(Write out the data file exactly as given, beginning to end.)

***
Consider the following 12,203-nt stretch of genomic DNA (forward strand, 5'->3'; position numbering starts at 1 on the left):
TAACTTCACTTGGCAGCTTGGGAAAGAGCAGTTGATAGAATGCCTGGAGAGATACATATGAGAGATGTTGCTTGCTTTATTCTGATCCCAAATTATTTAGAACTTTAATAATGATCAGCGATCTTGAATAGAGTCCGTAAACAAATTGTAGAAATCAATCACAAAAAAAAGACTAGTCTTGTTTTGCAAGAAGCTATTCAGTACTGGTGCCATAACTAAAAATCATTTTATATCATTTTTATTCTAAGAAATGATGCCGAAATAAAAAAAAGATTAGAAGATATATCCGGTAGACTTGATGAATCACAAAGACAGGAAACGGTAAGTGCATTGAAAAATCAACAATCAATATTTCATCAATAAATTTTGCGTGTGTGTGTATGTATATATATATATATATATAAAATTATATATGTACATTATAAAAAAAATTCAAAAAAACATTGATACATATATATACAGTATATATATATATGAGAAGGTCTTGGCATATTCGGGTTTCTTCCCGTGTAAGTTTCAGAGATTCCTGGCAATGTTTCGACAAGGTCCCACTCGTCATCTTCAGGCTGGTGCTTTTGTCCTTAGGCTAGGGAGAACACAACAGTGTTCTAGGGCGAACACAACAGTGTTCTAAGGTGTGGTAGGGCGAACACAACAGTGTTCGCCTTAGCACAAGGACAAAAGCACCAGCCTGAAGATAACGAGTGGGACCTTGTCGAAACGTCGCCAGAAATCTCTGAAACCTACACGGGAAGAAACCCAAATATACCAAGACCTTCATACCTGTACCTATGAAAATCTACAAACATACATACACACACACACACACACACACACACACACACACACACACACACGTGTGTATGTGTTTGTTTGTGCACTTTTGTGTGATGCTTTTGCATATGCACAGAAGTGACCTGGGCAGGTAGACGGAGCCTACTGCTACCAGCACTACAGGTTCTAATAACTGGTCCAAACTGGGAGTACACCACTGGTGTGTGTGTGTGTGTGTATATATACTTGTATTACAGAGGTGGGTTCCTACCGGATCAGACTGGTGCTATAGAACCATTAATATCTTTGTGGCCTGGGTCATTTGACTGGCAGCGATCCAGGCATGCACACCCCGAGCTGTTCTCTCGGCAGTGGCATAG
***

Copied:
Consider the following 12,203-nt stretch of genomic DNA (forward strand, 5'->3'; position numbering starts at 1 on the left):
TAACTTCACTTGGCAGCTTGGGAAAGAGCAGTTGATAGAATGCCTGGAGAGATACATATGAGAGATGTTGCTTGCTTTATTCTGATCCCAAATTATTTAGAACTTTAATAATGATCAGCGATCTTGAATAGAGTCCGTAAACAAATTGTAGAAATCAATCACAAAAAAAAGACTAGTCTTGTTTTGCAAGAAGCTATTCAGTACTGGTGCCATAACTAAAAATCATTTTATATCATTTTTATTCTAAGAAATGATGCCGAAATAAAAAAAAGATTAGAAGATATATCCGGTAGACTTGATGAATCACAAAGACAGGAAACGGTAAGTGCATTGAAAAATCAACAATCAATATTTCATCAATAAATTTTGCGTGTGTGTGTATGTATATATATATATATATATAAAATTATATATGTACATTATAAAAAAAATTCAAAAAAACATTGATACATATATATACAGTATATATATATATGAGAAGGTCTTGGCATATTCGGGTTTCTTCCCGTGTAAGTTTCAGAGATTCCTGGCAATGTTTCGACAAGGTCCCACTCGTCATCTTCAGGCTGGTGCTTTTGTCCTTAGGCTAGGGAGAACACAACAGTGTTCTAGGGCGAACACAACAGTGTTCTAAGGTGTGGTAGGGCGAACACAACAGTGTTCGCCTTAGCACAAGGACAAAAGCACCAGCCTGAAGATAACGAGTGGGACCTTGTCGAAACGTCGCCAGAAATCTCTGAAACCTACACGGGAAGAAACCCAAATATACCAAGACCTTCATACCTGTACCTATGAAAATCTACAAACATACATACACACACACACACACACACACACACACACACACACACACACACGTGTGTATGTGTTTGTTTGTGCACTTTTGTGTGATGCTTTTGCATATGCACAGAAGTGACCTGGGCAGGTAGACGGAGCCTACTGCTACCAGCACTACAGGTTCTAATAACTGGTCCAAACTGGGAGTACACCACTGGTGTGTGTGTGTGTGTGTATATATACTTGTATTACAGAGGTGGGTTCCTACCGGATCAGACTGGTGCTATAGAACCATTAATATCTTTGTGGCCTGGGTCATTTGACTGGCAGCGATCCAGGCATGCACACCCCGAGCTGTTCTCTCGGCAGTGGCATAG